Mike Rizzo’s club is projected to be up against the competitive balance tax threshold in 2018. (Katherine Frey/The Washington Post)

While the Nationals continue their search for a manager and coaching staff, let’s turn our attention for a nanosecond to the people that group will oversee in 2018.

The Nationals don’t appear to have any significant holes to fill on their roster this offseason. Of course, they could always go out and make a splash, particularly in the starting rotation, which we touched on earlier this month. Washington has a history of doing — and trying to do — just that. But the necessary additions are relatively minor: They need to find a fifth starter, fill out the bench and add some pieces to the bullpen.

Second baseman Daniel Murphy’s status for the start of the season is unclear after he underwent knee surgery last week. But, besides that, the Nationals don’t face many questions. They have the starting lineup, 80 percent of the starting rotation and the back end of the bullpen in place from a 97-win club. The core — and then some — is there. And that core isn’t cheap, which could have costly consequences.

As of now, Washington has $129,146,000 committed to 10 players next season. That group doesn’t include pre-arbitration players, arbitration-eligible players or players with options. It includes — in descending order of 2018 salary — Max Scherzer, Bryce Harper, Stephen Strasburg, Murphy, Ryan Zimmerman, Gio Gonzalez, Ryan Madson, Adam Eaton, Shawn Kelley and Sean Doolittle.

Matt Wieters will almost definitely exercise his $10.5 million player option after toiling through the worst season of his career, which will bump the payroll to $139,646,000. Add Baseball-Reference.com’s estimates for pre-arbitration and arbitration-eligible players, and the tally climbs to $167,756,000.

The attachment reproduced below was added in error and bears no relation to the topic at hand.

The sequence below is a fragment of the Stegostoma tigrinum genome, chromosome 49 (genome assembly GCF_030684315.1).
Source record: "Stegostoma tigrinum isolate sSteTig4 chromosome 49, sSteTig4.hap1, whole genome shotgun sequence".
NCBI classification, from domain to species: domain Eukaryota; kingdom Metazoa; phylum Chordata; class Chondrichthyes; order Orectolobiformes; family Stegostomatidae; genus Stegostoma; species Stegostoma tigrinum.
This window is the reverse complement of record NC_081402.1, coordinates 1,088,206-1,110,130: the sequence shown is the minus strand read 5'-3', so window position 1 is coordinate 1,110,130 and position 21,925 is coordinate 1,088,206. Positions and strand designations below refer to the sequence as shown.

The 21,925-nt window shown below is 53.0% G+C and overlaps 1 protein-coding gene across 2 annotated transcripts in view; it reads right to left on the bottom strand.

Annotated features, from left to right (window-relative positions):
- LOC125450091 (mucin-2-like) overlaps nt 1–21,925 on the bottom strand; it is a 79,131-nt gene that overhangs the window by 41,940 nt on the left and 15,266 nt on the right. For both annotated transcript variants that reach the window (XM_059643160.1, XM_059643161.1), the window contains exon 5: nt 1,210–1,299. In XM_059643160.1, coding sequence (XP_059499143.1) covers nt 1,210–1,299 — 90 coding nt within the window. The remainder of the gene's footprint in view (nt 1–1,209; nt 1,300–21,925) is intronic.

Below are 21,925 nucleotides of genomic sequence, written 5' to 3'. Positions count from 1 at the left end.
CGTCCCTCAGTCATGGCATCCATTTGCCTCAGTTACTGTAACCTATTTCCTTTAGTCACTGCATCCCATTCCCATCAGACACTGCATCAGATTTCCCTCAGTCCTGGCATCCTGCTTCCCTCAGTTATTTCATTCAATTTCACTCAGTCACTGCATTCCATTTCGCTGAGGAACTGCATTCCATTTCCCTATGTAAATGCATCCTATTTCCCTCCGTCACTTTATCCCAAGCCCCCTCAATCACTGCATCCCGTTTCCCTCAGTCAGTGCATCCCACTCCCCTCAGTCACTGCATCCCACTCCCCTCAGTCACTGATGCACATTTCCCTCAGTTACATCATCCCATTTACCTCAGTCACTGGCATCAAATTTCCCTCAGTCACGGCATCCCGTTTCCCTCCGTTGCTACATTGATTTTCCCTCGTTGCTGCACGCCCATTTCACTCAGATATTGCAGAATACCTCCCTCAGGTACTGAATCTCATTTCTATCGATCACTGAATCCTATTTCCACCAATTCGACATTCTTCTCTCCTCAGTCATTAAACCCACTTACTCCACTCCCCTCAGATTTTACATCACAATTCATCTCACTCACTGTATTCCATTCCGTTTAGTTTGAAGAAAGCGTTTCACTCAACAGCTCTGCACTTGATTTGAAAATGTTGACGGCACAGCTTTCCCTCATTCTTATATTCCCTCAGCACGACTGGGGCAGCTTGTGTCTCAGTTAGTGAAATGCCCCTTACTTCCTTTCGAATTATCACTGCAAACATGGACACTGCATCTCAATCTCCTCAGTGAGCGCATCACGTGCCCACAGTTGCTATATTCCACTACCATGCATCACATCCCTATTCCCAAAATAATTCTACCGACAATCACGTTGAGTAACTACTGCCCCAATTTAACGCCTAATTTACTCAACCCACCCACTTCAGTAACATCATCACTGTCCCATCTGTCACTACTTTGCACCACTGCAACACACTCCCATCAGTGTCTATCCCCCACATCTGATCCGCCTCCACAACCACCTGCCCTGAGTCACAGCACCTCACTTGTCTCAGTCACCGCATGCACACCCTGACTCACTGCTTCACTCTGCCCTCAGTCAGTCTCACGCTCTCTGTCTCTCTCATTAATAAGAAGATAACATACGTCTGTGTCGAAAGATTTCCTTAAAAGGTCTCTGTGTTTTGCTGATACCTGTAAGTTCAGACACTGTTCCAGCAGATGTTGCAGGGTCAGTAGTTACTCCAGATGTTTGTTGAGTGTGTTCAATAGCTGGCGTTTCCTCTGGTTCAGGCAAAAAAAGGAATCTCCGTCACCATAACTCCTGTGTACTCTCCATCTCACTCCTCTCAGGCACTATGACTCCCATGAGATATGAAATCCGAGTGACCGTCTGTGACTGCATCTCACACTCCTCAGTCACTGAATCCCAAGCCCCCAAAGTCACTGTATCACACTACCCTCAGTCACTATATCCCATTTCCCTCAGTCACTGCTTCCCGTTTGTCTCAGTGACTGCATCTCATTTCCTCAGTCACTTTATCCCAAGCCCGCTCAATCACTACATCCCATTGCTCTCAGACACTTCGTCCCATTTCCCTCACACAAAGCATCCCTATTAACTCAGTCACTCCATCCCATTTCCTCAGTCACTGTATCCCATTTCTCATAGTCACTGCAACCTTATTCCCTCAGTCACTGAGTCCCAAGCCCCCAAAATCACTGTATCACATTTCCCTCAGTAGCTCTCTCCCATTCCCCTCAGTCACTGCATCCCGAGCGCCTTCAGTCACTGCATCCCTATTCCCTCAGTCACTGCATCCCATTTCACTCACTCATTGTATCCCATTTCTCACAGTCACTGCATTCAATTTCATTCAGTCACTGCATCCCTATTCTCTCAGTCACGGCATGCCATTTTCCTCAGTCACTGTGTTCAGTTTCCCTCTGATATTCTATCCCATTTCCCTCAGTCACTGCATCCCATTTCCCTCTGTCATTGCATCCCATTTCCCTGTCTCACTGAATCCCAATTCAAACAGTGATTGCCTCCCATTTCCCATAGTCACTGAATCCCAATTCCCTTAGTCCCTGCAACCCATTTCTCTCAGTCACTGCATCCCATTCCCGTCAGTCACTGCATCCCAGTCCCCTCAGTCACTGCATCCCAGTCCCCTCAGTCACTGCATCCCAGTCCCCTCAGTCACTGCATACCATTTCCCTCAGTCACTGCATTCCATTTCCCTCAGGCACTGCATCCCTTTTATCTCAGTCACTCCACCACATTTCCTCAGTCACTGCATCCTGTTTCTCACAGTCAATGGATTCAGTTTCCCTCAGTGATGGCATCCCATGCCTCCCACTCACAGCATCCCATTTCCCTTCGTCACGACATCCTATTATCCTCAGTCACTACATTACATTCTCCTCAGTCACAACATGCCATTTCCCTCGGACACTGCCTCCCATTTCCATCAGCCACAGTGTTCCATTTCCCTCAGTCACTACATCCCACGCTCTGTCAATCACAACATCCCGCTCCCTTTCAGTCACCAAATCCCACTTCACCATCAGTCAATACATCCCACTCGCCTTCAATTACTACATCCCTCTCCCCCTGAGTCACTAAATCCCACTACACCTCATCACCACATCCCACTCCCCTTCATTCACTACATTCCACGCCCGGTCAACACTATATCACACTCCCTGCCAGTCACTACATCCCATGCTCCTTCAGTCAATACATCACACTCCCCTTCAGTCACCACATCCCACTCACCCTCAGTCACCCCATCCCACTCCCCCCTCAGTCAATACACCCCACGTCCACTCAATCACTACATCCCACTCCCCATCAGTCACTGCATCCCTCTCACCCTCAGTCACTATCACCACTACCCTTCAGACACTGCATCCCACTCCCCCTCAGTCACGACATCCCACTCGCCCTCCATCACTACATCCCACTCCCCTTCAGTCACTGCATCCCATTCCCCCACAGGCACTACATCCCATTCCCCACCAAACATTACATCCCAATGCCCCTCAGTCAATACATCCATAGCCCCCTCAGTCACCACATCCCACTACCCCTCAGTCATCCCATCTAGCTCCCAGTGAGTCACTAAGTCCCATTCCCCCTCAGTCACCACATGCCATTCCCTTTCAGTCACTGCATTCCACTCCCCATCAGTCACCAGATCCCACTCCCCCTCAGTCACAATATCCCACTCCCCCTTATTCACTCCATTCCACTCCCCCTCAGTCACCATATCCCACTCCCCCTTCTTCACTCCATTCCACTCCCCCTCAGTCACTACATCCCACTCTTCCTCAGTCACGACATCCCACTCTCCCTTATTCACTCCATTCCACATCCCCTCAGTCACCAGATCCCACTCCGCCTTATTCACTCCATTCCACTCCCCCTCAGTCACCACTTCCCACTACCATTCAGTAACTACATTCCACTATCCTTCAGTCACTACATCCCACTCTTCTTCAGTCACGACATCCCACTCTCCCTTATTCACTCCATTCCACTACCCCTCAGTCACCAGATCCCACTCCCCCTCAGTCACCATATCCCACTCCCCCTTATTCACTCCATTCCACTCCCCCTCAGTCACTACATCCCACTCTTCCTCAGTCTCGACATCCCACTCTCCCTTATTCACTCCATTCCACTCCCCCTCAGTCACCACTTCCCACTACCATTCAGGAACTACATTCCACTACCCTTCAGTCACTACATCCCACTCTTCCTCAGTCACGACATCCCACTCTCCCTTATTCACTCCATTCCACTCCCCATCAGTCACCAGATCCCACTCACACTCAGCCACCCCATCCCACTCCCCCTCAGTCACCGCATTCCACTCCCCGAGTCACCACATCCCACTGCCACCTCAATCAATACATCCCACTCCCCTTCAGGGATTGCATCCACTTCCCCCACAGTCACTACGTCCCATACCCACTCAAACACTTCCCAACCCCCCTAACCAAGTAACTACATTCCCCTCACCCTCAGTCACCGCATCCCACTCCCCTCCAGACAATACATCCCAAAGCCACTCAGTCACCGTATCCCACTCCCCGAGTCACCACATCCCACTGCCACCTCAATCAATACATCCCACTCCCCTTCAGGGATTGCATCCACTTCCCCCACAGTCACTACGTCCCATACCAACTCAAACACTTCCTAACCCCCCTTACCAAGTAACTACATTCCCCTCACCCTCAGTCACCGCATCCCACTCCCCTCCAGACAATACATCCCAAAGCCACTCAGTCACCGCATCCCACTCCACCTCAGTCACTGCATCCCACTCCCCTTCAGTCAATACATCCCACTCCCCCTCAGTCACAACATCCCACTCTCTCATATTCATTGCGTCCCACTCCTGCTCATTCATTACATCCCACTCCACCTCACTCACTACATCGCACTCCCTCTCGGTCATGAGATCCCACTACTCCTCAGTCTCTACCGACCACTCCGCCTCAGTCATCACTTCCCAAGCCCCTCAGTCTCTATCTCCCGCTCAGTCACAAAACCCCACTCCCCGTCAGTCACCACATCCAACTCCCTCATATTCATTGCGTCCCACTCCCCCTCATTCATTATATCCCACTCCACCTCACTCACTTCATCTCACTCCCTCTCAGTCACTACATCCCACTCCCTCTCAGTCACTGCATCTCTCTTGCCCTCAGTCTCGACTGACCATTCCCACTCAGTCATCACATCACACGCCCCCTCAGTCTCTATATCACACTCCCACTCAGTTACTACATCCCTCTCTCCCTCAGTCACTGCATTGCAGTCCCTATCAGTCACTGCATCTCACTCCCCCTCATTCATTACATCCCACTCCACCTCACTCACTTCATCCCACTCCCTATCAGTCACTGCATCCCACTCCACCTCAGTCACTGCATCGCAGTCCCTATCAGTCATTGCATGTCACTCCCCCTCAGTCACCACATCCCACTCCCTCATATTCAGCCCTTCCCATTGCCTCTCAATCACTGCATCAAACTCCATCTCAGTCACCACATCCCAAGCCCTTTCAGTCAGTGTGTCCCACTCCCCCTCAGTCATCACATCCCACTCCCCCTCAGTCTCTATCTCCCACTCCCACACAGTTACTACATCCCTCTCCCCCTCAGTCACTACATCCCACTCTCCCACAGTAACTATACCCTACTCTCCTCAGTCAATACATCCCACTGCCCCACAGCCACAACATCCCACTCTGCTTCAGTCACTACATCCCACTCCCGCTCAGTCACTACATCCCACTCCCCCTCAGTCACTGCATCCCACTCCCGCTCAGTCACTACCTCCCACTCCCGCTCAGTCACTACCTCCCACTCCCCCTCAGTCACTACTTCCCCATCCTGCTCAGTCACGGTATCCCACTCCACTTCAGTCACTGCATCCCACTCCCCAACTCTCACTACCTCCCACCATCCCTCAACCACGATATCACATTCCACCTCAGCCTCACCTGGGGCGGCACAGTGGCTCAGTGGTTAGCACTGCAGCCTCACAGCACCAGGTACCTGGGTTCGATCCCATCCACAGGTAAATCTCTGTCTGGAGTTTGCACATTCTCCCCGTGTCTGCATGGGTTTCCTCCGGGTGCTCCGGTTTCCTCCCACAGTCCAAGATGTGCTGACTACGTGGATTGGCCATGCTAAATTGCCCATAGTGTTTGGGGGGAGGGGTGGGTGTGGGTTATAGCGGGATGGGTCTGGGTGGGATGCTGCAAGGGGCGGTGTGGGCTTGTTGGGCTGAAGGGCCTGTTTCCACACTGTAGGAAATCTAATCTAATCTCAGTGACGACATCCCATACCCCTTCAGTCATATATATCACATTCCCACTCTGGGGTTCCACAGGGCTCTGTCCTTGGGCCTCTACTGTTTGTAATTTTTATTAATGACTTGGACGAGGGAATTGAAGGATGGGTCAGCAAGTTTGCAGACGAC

Adam Lind’s $5 million mutual option isn’t nearly as certain. If the sides agree to exercise it, the Nationals’ payroll, including Wieters’s option, will stand at $172,756,000. If one or both don’t (the decision must be mutual), the Nationals will pay Lind a $500,000 buyout. If Washington goes that route, the payroll will be $168,126,000. Again, that’s assuming Wieters chooses not to test the free agent market. Lind’s camp and the team will agree on a date to decide by after the World Series.

So what do those numbers mean? Some context: The Nationals fielded their most expensive 25-man Opening Day roster last season at $164,335,444, according to Cot’s Baseball Contracts. That figure ranked in the top 10 in baseball and eclipsed the 2016 payroll by a little more than $2 million. The Nationals are on track to smash both marks. The 2018 club will most likely be the most expensive in franchise history.

Major League Baseball’s competitive balance tax threshold for 2018 will be $197 million — a $2 million hike from 2017. So one would think the Nationals, even if Wieters and Lind opt in, are comfortably below the penalty. But they’re not. That’s because the competitive balance tax is based on the average annual value (AAV) of a contract, not what the player is making that season. And that poses a significant difference for the deferred money-loving Nationals, who eclipsed the threshold in 2017 for the first time and paid a 20 percent tax on the overages for it.

For example, Scherzer is slated to make $22,142,857 next season. But his AAV is $28,689,376. That’s a difference of more than $6 million. The difference for Strasburg is nearly $7 million. The difference for Zimmerman is more than $2 million. Murphy’s salary offsets some of the discrepancies because his situation is inverted in 2018 – he’ll make $17.5 million but his AAV is just $12.5 million – but a gulf remains.

According to Cot’s, the Nationals’ payroll is projected to climb over $193 million for competitive balance tax purposes with Wieters’s option, 40-man roster minor league players and estimated player benefits included. That leaves the Nationals, again according to Cot’s figures, only $3.7 million below the tax threshold.

The Nationals undoubtedly planned on having more room because they didn’t expect Wieters back on the books. But Wieters performed below expectations, so they won’t have much room to work with — as presently constituted. And if they hit the mark again in 2018, they’ll have to pay a 30 percent tax as a repeat offender. If they stay below the threshold, the penalty level will be reset.

Perhaps the Nationals will, as a result, not add much salary this offseason. Maybe they’ll try to shed salary via trade. Or maybe they’ll proceed unconcerned about surpassing the threshold again, knowing 2018 may be their best chance to win a World Series with Harper, Murphy and General Manager Mike Rizzo in the final years of their contracts. But first they’ll need to hire a manager and coaching staff.

Read more:

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